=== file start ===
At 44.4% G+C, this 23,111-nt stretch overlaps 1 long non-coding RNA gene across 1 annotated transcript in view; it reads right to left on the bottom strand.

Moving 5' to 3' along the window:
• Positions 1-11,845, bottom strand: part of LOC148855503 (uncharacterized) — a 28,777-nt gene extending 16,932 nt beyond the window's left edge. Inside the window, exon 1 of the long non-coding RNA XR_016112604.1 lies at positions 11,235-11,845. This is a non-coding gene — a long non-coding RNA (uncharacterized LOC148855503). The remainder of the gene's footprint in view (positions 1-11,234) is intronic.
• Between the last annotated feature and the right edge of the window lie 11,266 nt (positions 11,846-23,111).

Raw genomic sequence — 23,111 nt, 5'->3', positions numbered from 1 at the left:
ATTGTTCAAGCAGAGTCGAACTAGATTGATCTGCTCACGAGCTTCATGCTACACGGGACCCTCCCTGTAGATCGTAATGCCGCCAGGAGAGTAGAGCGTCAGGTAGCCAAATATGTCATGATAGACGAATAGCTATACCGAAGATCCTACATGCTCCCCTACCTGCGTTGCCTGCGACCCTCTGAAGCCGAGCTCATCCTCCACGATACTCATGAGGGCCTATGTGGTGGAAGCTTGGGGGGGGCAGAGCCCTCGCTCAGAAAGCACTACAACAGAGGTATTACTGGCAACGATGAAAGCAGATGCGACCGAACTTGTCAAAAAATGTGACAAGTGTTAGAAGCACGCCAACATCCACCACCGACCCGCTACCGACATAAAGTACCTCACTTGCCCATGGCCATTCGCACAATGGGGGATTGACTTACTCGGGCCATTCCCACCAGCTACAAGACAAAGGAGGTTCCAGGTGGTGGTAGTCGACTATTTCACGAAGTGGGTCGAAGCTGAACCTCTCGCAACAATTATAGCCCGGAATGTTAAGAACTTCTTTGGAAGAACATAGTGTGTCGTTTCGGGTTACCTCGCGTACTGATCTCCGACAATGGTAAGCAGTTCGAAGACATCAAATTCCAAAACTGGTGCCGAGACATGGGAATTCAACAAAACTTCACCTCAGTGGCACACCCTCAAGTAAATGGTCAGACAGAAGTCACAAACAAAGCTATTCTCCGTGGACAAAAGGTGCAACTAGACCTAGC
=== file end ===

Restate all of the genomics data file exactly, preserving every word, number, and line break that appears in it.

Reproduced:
At 44.4% G+C, this 23,111-nt stretch overlaps 1 long non-coding RNA gene across 1 annotated transcript in view; it reads right to left on the bottom strand.

Moving 5' to 3' along the window:
• Positions 1-11,845, bottom strand: part of LOC148855503 (uncharacterized) — a 28,777-nt gene extending 16,932 nt beyond the window's left edge. Inside the window, exon 1 of the long non-coding RNA XR_016112604.1 lies at positions 11,235-11,845. This is a non-coding gene — a long non-coding RNA (uncharacterized LOC148855503). The remainder of the gene's footprint in view (positions 1-11,234) is intronic.
• Between the last annotated feature and the right edge of the window lie 11,266 nt (positions 11,846-23,111).

Raw genomic sequence — 23,111 nt, 5'->3', positions numbered from 1 at the left:
ATTGTTCAAGCAGAGTCGAACTAGATTGATCTGCTCACGAGCTTCATGCTACACGGGACCCTCCCTGTAGATCGTAATGCCGCCAGGAGAGTAGAGCGTCAGGTAGCCAAATATGTCATGATAGACGAATAGCTATACCGAAGATCCTACATGCTCCCCTACCTGCGTTGCCTGCGACCCTCTGAAGCCGAGCTCATCCTCCACGATACTCATGAGGGCCTATGTGGTGGAAGCTTGGGGGGGGCAGAGCCCTCGCTCAGAAAGCACTACAACAGAGGTATTACTGGCAACGATGAAAGCAGATGCGACCGAACTTGTCAAAAAATGTGACAAGTGTTAGAAGCACGCCAACATCCACCACCGACCCGCTACCGACATAAAGTACCTCACTTGCCCATGGCCATTCGCACAATGGGGGATTGACTTACTCGGGCCATTCCCACCAGCTACAAGACAAAGGAGGTTCCAGGTGGTGGTAGTCGACTATTTCACGAAGTGGGTCGAAGCTGAACCTCTCGCAACAATTATAGCCCGGAATGTTAAGAACTTCTTTGGAAGAACATAGTGTGTCGTTTCGGGTTACCTCGCGTACTGATCTCCGACAATGGTAAGCAGTTCGAAGACATCAAATTCCAAAACTGGTGCCGAGACATGGGAATTCAACAAAACTTCACCTCAGTGGCACACCCTCAAGTAAATGGTCAGACAGAAGTCACAAACAAAGCTATTCTCCGTGGACAAAAGGTGCAACTAGACCTAGC